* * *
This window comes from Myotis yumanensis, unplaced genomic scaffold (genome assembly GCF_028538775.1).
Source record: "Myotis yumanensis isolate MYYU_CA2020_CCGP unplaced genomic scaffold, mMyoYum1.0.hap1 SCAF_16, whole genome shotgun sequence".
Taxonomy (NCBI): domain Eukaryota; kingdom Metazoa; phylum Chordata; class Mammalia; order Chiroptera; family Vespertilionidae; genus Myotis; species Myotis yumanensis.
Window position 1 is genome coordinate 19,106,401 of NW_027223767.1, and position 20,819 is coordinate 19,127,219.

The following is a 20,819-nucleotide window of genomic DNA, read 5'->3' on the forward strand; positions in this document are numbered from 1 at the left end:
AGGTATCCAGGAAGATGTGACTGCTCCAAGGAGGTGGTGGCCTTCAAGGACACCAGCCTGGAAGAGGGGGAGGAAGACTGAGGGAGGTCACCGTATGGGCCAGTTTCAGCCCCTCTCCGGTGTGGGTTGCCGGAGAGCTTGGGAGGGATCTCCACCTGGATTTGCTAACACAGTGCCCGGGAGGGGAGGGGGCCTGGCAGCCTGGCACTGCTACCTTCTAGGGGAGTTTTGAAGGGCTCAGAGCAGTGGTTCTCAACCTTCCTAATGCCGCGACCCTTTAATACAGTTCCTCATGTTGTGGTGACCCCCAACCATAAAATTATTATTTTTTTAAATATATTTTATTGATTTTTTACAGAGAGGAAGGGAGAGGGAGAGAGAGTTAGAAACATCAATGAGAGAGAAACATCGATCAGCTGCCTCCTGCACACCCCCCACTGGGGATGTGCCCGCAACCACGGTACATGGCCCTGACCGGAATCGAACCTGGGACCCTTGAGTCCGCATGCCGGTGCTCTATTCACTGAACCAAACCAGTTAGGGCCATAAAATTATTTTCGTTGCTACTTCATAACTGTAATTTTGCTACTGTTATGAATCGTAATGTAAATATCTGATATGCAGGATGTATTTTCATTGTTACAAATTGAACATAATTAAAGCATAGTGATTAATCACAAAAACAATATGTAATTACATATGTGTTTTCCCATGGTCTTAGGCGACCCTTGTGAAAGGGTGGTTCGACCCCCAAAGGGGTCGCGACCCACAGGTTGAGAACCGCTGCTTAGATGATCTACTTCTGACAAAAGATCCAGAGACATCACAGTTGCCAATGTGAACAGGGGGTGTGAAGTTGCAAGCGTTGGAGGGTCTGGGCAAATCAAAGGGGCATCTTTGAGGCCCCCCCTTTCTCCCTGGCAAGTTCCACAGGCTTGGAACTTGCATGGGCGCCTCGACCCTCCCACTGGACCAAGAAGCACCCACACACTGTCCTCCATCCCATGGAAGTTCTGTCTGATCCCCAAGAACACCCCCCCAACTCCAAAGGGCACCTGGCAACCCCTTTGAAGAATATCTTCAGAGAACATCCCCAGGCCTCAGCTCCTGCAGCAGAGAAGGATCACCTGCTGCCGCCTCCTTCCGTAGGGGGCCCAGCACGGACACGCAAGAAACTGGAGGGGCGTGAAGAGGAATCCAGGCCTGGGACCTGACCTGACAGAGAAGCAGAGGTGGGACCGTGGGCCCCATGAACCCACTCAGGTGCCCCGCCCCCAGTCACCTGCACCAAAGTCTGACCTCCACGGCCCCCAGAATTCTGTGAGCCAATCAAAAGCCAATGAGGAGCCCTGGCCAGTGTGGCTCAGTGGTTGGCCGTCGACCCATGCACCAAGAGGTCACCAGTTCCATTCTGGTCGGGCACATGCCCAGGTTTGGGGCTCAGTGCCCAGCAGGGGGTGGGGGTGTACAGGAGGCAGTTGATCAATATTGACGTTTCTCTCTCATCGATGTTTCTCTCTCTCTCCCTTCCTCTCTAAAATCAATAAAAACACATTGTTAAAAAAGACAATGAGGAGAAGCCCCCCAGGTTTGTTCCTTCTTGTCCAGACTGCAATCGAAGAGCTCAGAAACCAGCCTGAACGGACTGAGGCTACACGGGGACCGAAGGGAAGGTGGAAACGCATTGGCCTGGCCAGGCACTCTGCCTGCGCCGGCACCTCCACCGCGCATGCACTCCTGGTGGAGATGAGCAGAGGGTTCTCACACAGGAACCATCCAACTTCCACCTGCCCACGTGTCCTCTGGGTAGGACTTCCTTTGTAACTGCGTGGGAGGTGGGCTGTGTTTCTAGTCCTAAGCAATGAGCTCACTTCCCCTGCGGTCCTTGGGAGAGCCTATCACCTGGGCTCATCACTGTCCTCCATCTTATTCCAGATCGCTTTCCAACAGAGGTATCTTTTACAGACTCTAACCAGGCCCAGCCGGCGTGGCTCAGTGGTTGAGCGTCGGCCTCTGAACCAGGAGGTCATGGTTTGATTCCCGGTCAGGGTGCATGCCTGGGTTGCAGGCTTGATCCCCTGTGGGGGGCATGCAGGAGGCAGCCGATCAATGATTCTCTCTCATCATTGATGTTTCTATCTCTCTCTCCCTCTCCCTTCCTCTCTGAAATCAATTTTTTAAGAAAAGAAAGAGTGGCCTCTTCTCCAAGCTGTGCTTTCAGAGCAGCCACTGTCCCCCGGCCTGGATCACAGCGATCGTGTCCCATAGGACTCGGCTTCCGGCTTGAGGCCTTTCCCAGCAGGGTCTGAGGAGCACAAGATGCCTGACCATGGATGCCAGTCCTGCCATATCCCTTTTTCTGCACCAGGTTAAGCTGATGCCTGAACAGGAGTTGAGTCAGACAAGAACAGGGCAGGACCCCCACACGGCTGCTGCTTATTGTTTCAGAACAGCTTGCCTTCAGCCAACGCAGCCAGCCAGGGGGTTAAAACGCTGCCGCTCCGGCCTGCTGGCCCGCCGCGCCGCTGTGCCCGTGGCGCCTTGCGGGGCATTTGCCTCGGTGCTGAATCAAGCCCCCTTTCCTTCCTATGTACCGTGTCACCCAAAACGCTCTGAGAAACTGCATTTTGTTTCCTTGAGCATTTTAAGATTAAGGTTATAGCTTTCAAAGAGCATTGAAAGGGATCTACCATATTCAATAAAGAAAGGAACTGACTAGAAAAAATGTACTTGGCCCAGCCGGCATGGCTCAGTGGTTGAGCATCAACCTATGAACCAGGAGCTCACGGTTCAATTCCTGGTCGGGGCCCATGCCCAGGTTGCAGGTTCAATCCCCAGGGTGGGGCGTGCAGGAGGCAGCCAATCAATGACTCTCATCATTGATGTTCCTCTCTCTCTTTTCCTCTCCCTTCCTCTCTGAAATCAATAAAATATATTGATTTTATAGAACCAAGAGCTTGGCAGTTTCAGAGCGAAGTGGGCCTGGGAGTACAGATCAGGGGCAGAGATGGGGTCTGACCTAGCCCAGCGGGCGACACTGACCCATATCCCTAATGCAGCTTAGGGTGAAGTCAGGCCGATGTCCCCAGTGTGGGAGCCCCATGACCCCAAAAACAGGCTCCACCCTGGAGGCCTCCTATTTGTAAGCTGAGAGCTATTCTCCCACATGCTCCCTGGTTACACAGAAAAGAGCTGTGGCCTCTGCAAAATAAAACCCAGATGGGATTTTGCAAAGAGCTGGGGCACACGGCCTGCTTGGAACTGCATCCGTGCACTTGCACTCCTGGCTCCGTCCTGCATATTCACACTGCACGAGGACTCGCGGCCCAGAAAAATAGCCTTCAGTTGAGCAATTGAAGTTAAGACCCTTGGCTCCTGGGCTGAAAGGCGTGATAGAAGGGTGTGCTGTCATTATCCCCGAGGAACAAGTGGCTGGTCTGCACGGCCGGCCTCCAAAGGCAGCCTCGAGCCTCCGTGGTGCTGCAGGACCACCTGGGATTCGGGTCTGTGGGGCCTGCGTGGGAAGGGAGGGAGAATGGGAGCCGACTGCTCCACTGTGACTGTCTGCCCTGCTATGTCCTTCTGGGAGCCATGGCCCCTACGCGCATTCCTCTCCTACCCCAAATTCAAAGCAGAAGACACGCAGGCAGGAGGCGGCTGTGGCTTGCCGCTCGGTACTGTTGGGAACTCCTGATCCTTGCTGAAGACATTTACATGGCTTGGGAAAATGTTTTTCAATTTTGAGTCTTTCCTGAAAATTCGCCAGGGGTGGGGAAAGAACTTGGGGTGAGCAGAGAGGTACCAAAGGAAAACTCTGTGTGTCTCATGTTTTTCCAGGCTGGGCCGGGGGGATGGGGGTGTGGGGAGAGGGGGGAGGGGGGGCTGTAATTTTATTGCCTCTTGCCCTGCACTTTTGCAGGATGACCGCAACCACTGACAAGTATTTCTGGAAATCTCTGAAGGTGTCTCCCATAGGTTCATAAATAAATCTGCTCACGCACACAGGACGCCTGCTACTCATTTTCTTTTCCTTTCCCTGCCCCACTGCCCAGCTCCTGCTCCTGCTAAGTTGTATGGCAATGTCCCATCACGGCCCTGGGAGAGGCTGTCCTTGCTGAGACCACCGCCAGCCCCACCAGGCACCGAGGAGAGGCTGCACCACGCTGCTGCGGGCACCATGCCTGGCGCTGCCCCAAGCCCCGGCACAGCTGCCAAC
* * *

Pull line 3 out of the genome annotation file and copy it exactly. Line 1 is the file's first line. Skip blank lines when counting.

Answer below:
Taxonomy (NCBI): domain Eukaryota; kingdom Metazoa; phylum Chordata; class Mammalia; order Chiroptera; family Vespertilionidae; genus Myotis; species Myotis yumanensis.